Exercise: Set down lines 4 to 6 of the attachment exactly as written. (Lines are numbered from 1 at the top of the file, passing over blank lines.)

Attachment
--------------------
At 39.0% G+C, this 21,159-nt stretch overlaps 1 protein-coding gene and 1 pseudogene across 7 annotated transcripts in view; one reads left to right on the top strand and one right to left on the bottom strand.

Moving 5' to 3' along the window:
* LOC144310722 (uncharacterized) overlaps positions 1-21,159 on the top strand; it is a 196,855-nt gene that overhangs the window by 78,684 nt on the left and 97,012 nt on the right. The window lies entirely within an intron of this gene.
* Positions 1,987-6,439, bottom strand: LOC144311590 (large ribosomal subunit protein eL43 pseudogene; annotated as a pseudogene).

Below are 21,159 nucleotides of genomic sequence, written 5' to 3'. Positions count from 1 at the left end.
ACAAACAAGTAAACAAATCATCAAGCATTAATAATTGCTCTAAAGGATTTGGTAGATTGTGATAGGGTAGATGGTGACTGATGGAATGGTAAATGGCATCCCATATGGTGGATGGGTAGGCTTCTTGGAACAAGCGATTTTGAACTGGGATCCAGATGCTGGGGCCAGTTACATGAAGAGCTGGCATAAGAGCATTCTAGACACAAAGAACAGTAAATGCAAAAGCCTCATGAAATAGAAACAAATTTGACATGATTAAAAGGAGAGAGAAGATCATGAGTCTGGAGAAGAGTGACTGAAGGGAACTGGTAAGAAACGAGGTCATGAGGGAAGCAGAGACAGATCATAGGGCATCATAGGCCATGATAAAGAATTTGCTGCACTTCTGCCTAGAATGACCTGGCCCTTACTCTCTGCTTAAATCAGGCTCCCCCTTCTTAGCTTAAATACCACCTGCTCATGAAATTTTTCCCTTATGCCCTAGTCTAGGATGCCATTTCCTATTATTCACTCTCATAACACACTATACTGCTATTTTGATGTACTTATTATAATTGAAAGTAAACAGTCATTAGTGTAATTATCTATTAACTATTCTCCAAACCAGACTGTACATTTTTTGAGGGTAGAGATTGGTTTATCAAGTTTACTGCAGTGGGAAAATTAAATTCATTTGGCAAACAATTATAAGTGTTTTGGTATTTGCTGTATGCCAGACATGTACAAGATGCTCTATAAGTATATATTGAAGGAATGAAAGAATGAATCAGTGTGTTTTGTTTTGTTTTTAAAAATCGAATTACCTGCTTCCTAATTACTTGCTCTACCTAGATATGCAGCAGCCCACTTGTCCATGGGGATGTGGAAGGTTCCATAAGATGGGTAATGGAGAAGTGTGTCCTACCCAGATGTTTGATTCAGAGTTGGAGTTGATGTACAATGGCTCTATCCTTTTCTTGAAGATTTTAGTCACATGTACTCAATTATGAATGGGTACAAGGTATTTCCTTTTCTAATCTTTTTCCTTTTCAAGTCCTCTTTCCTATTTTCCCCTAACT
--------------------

* Positions 1,987-6,439, bottom strand: LOC144311590 (large ribosomal subunit protein eL43 pseudogene; annotated as a pseudogene).

Below are 21,159 nucleotides of genomic sequence, written 5' to 3'. Positions count from 1 at the left end.
ACAAACAAGTAAACAAATCATCAAGCATTAATAATTGCTCTAAAGGATTTGGTAGATTGTGATAGGGTAGATGGTGACTGATGGAATGGTAAATGGCATCCCATATGGTGGATGGGTAGGCTTCTTGGAACAAGCGATTTTGAACTGGGATCCAGATGCTGGGGCCAGTTACATGAAGAGCTGGCATAAGAGCATTCTAGACACAAAGAACAGTAAATGCAAAAGCCTCATGAAATAGAAACAAATTTGACATGATTAAAAGGAGAGAGAAGATCATGAGTCTGGAGAAGAGTGACTGAAGGGAACTGGTAAGAAACGAGGTCATGAGGGAAGCAGAGACAGATCATAGGGCATCATAGGCCATGATAAAGAATTTGCTGCACTTCTGCCTAGAATGACCTGGCCCTTACTCTCTGCTTAAATCAGGCTCCCCCTTCTTAGCTTAAATACCACCTGCTCATGAAATTTTTCCCTTATGCCCTAGTCTAGGATGCCATTTCCTATTATTCACTCTCATAACACACTATACTGCTATTTTGATGTACTTATTATAATTGAAAGTAAACAGTCATTAGTGTAATTATCTATTAACTATTCTCCAAACCAGACTGTACATTTTTTGAGGGTAGAGATTGGTTTATCAAGTTTACTGCAGTGGGAAAATTAAATTCATTTGGCAAACAATTATAAGTGTTTTGGTATTTGCTGTATGCCAGACATGTACAAGATGCTCTATAAGTATATATTGAAGGAATGAAAGAATGAATCAGTGTGTTTTGTTTTGTTTTTAAAAATCGAATTACCTGCTTCCTAATTACTTGCTCTACCTAGATATGCAGCAGCCCACTTGTCCATGGGGATGTGGAAGGTTCCATAAGATGGGTAATGGAGAAGTGTGTCCTACCCAGATGTTTGATTCAGAGTTGGAGTTGATGTACAATGGCTCTATCCTTTTCTTGAAGATTTTAGTCACATGTACTCAATTATGAATGGGTACAAGGTATTTCCTTTTCTAATCTTTTTCCTTTTCAAGTCCTCTTTCCTATTTTCCCCTAACT